EOS Rebel T3i
There’s certainly no shortage of DSLR cameras, but it’s not always easy to find one that rises above the rest. But when it comes to the Canon EOS Rebel T3i ( ), there’s no denying that it’s at the top of its class. For one, it captures impressive images and videos, and scored the highest marks in image quality out of all the DSLRs we reviewed this year. Noteworthy features don’t stop there—the 18-megapixel camera boasts full HD video recording, wireless flash control, nine auto-focus points, 3.7 fps, the ability to set the maximum speed for Auto ISO, and more.
Beyond its image-taking capabilities, the Rebel T3i also sports a well-designed body, with an adjustable LCD monitor that you can swing out and into a variety of different positions. Image filter-lovers will love playing with the camera’s built-in Creative Filters mode that lets you add filters such as Fish-Eye Effect and Miniature Effect in the playback menu. This is far from a toy-camera, though; it’s a top-notch option whether you’re an entry-level photographer looking to purchase your first DSLR or an avid hobbyist wanting to make an upgrade. And it doesn’t hurt that the camera plays nice with Macs and Apple’s imaging software ($800 with 18 to 55 mm lens).—ALEXANDRA CHANG
There are a number of Mac utilities that offer a drop-down calendar in the menu bar; or that provide a quick look at your upcoming schedule; or that let you create new calendar events without having to open iCal. But Fantastical ( ) from Flexibits is unique in that it provides all these features and more in a beautifully designed package that for many people can completely replace a full-blown calendar program such as iCal ( ).
A click on its menu-bar date display shows you a real calendar, with all your upcoming events listed below; click an event in the list to view or edit its details. As with iCal in Lion—only Fantastical works better—you can create a new event by simply typing a natural-language description of the event: ‘Lunch with Janet Friday at Pasta Palace’. And by working with any calendar you’ve set up in Apple’s iCal, BusyMac’s BusyCal ( ), or Microsoft’s Entourage or Outlook ( ), as well as with MobileMe, iCloud, Google Calendar, and Yahoo Calendar accounts, Fantastical is as flexible as it is functional ($20).—DAN FRAKES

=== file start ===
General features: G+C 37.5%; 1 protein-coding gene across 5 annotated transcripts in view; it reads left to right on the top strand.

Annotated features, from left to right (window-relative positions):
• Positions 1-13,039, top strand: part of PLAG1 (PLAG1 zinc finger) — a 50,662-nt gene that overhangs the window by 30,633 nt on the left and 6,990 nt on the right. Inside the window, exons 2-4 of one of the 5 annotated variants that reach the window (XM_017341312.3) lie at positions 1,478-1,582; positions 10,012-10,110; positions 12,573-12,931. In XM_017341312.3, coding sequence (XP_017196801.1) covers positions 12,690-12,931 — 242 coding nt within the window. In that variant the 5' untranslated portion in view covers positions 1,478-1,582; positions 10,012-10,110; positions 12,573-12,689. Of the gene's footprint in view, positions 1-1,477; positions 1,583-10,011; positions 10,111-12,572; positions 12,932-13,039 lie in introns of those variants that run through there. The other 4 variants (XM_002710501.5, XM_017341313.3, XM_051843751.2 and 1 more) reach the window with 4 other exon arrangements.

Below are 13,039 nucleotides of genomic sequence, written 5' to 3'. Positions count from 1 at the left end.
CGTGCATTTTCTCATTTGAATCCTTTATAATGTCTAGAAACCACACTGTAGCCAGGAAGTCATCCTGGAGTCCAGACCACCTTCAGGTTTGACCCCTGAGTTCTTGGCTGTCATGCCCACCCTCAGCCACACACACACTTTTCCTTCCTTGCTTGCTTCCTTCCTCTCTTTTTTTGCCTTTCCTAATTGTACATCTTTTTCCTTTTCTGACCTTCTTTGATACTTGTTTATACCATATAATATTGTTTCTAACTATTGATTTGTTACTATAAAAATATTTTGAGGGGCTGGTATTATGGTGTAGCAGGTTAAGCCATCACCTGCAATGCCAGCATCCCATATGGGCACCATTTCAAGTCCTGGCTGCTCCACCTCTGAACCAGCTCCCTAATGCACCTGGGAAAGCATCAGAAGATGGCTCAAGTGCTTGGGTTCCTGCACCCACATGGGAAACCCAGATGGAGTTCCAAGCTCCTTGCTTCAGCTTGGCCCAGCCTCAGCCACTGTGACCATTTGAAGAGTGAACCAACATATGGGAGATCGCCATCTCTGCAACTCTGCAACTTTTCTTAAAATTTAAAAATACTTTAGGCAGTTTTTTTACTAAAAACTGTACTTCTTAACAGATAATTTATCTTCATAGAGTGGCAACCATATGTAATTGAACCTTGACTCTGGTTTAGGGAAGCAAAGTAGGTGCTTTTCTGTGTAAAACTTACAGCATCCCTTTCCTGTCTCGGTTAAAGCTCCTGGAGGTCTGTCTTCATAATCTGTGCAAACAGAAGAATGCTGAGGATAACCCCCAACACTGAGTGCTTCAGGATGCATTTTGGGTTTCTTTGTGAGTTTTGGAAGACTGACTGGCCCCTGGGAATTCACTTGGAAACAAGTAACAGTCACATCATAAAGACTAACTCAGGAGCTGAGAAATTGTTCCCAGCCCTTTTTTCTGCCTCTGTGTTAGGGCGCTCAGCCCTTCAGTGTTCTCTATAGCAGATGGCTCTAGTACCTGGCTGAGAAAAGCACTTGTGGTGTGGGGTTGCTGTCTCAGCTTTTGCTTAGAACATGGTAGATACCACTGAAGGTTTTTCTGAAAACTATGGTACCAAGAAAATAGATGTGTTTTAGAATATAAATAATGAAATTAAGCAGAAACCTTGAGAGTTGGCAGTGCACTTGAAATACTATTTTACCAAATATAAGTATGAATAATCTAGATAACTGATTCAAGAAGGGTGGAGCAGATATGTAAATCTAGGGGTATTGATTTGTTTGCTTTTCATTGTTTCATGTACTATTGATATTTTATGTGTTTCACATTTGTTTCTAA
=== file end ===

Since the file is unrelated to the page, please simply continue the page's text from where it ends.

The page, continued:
With all the buzz surrounding HTML 5 over the last couple of years, relatively little of it centers on how to actually create animated, interactive content to run on desktop computers, laptops, and mobile devices. Hype ( ), a designer-friendly authoring tool created by two former Apple engineers, offers an abundance of tools in an easy-to-use iWork style interface that generates such content without coding.
Hype’s headline feature is its keyframe animation system. To animate an element, you select one or more of its properties, add start and stop keyframes to Hype’s timeline, and create different states at each point. Hype then creates the tween frames. Or you can use the program to record your activity on the canvas, and automatically generate the animation. You can also create classic rollover effects and behaviors and test them in multiple browsers.
Reading books on the iPad is nothing new. We’ve got iBooks, the Kindle app, and who-knows-how-many PDF readers. But one app shows you what reading on the iPad should be like. Inkling licenses textbooks from traditional publishers then adapts the content for the iPad. But those adaptations aren’t just replicas of the print original. Rather, the texts are completely revamped to take advantage of what the tablet can do. For example, there are no pages as such. Chapters are broken down into “cards,” which scroll continuously up and down the screen. Within those cards, static illustrations are augmented by interactive multimedia—full audio and video, of course, but also animated diagrams and rotating wireframes you can examine from every angle.
Version 2.0, which came out in August 2011, adds social tools: You can now share notes and annotations with classmates and others using the same text. Inkling has adapted more than fifty undergraduate and graduate textbooks so far, and that’s only the start: The company plans to apply its technology to cookbooks and other reference materials, too. The future of publishing on the iPad? It could well be.—DAN MILLER